Feeling a little twisted and bent out of shape from the workweek? Never fear, the weekend is right around the corner (unless, of course, you have to work this weekend – in which case, try to weather through it) ):
This little tree – a bristlecone pine, I think – and it’s deep red-orange sandstone perch just off of the Zion-Mount Carmel Road in this national park – is rather famous. I’ve seen it in a number of images on Flickr. I saw it for the first time as I was returning to the Zion tunnel, after a photo op stop at Checkerboard Mesa. I would have missed this tree completely had I not turned my head at just the right time to look out over the landscape. This tree and sandstone knob called out to me and I found a pullout at which to park, then walked back along the road and out into the landscape to photograph different perspectives. Trees speak to me and this one was particularly verbose (grin).
Copyright Rebecca L. Latson, all rights reserved.
Happy New Year! The National Parks Traveler published my first article of the New Year regarding photography in our national parks. This first article deals with my five favorite images captured in 2017.
To read more, click on the photo to be taken to the article.
Filed under 1DX, 5DS, 5DSR, Canon, Equipment, Glacier National Park MT, Hawai'i Volcanoes National Park, Mt. Rainier National Park, National Parks Traveler, nature, Padre Island National Seashore, Photography, Travel
My final installment (Part 4) of the Armchair Photography Guide to Mount Rainier National Park has been published in today’s edition of the National Parks Traveler. Click on the photo to be taken to the site if you want to check out the article (and read Parts 1 – 3, if you haven’t already done so). 😉
Filed under 1DX, 5DSR, Armchair Photography Guide, Canon, Equipment, HD PENTAX-DA645 28-45mm f/4.5 ED AW SR Lens, Mt. Rainier National Park, Mt. Rainier National Park, National Parks, National Parks Traveler, nature, Pentax 645z, Pentax Lens, Photography, Travel
Pelicans are so very stately when flying (a little prehistoric, too). Thankfully, that gives me decent practice with my panning skills. It still helps to have a camera with a relatively fast fps (frames per second) count, and it also helps to remember to put your focus mode into AI Servo (or whatever mode your brand of camera calls the ability to track moving objects while keeping them in focus).
I’m all packed and ready for my trip back to this national seashore later this week. All I need to do is cook a few items to put in the cooler. I’m driving, which means I not only am able to keep my tripods fully extended in the back of the car, but I can, essentially, bring along the kitchen sink, coffee maker, and refrigerator
On behalf of the National Parks Traveler, I’m traveling back to this national seashore to photograph a release of the Kemp’s ridley sea turtle hatchlings. Even though the hatchling schedule on the PAIS (Padre Island National Seashore) webpage gives a range of days during which there might be a release, that doesn’t always mean this will occur. I’m keeping my fingers crossed, though. And heck, I’ll be on vacation and the sunrises are amazing there, not to mention the seabird photography. I plan to stick around for a sunset or two, as well, and, on the 9th is the new moon, which means – unless there are storm clouds – I might see some stars.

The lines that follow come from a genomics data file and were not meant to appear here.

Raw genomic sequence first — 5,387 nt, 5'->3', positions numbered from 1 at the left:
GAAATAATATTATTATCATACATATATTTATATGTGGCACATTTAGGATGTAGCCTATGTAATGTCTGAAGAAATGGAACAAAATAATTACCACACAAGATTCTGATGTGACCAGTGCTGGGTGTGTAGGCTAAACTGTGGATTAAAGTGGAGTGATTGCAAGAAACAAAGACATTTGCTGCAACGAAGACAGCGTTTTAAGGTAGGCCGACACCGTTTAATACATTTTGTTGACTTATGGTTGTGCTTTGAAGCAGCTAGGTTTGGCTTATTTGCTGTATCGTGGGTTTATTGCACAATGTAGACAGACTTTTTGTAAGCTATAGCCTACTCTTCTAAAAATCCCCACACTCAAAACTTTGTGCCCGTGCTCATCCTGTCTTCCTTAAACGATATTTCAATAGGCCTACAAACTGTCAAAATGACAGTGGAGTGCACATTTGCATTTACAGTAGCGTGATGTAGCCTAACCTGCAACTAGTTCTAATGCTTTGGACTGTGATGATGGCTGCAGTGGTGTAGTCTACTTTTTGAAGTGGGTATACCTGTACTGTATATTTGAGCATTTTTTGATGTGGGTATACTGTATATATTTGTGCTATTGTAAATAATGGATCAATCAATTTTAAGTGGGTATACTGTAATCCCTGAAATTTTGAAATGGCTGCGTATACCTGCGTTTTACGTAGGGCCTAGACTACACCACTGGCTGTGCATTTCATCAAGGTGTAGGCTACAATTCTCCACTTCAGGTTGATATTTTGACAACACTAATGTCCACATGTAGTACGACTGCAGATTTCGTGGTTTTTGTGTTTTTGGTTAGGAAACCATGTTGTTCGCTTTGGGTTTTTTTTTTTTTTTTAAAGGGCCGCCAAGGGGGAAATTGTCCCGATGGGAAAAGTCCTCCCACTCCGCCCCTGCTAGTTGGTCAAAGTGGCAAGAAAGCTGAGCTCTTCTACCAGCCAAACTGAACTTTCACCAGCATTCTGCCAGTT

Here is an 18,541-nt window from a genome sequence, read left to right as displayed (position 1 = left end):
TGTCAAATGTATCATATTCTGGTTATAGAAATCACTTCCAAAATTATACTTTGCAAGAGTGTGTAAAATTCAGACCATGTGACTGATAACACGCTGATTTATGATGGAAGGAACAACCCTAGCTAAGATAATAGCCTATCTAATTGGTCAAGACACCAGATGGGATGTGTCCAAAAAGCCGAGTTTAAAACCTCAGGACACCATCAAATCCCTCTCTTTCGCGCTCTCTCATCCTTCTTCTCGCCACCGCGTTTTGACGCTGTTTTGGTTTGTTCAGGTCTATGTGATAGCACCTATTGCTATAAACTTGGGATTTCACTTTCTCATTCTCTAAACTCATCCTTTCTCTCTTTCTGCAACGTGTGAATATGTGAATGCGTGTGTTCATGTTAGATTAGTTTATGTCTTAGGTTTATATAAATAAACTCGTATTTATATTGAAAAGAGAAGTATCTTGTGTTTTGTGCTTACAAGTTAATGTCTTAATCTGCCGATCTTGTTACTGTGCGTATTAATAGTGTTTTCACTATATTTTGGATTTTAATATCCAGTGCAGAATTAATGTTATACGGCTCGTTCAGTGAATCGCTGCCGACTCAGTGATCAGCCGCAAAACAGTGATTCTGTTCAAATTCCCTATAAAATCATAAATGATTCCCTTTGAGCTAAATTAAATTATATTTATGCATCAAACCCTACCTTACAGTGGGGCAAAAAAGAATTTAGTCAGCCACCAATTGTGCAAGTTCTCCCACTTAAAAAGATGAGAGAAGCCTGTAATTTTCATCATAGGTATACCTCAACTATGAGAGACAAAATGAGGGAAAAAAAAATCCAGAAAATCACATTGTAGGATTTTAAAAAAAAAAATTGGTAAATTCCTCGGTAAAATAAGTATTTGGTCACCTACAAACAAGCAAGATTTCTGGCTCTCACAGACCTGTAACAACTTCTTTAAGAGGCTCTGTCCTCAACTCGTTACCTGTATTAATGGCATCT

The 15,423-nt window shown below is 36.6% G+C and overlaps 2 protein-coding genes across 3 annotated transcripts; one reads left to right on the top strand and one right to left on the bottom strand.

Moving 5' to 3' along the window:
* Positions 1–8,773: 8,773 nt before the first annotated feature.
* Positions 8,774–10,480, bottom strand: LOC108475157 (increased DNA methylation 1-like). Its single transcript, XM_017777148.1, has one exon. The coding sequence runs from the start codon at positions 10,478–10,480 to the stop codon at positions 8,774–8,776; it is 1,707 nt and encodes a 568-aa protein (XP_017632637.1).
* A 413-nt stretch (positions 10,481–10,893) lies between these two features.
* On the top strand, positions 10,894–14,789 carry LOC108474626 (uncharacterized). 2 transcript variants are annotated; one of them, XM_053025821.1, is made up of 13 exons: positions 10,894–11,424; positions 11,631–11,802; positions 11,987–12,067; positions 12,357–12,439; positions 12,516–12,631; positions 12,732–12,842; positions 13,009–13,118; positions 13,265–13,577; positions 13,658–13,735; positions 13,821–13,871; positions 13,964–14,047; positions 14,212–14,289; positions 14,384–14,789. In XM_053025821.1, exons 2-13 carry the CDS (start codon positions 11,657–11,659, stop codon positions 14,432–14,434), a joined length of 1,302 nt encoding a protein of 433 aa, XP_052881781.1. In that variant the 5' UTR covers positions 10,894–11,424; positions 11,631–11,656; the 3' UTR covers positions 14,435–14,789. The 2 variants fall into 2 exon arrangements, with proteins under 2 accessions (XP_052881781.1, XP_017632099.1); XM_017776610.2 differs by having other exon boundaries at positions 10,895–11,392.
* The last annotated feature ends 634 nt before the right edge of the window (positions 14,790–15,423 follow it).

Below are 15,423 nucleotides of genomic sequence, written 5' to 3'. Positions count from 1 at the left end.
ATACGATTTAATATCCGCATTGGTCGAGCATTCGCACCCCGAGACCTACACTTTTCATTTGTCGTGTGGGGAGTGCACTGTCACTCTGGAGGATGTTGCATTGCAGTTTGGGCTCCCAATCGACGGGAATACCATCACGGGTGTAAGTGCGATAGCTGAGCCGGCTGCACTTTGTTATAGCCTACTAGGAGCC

Copyright Rebecca L. Latson, all rights reserved.
The National Parks Traveler has just published my latest “Photography In The National Parks” article. Click on the photo to go to my story.
I can’t tell you how many times I have tried to capture a good image of this neat bird. I know, blackbirds are blackbirds are blackbirds (aka ordinary), but those chevrons of bright orange-red are quite the eye-grabber. And these birds have such a pretty song.
This photo was taken out at the Brazoria National Wildlife Refuge, here in southeast Texas, not too far from where I live. I had my Canon 1DX attached to the 500mm prime lens. Thanks for my efforts at losing weight and building up some arm strength, I was able to hand-hold the camera/lens combo (IS turned On) and grab some shots of this red-wing blackbird.
Filed under 1DX, birds, Brazoria NWR, Canon, Canon 500mm f/4L IS II, Canon Lens, nature, Photography, Texas, Uncategorized, Wildlife Refuge
I finished every single one of my errands/chores yesterday so I could drive out to the Brazoria National Wildlife Refuge this morning to see what might be there: tall grass and reeds and cattails with lots of water but not much birdlife – at least, not in the area in which I found myself and nothing near to me and my 500mm lens. The clouds on this morning, however, were dark and fluffy and big and presaged the coming storms predicted for today. So I pulled out the other tripod and my Canon 5DSR with the 16-35mm f//4 IS lens, affixed a circular polarizer to it and used my grad ND filter to bring out the texture in the clouds.
Clouds are a photographer’s best friend. They add drama and character to an already lovely scene and can really spice up an otherwise ordinary or ho-hum scene. The thing about photographing awesome clouds, though, is that you also need a frame of reference or some scale. So don’t just photograph the clouds themselves. Your viewers won’t know whether this was a horizon-filling scene or just a small spot in the sky. Add some ground or buildings or *something* to the cloud scene.
Copyright Rebecca L Latson, all rights reserved.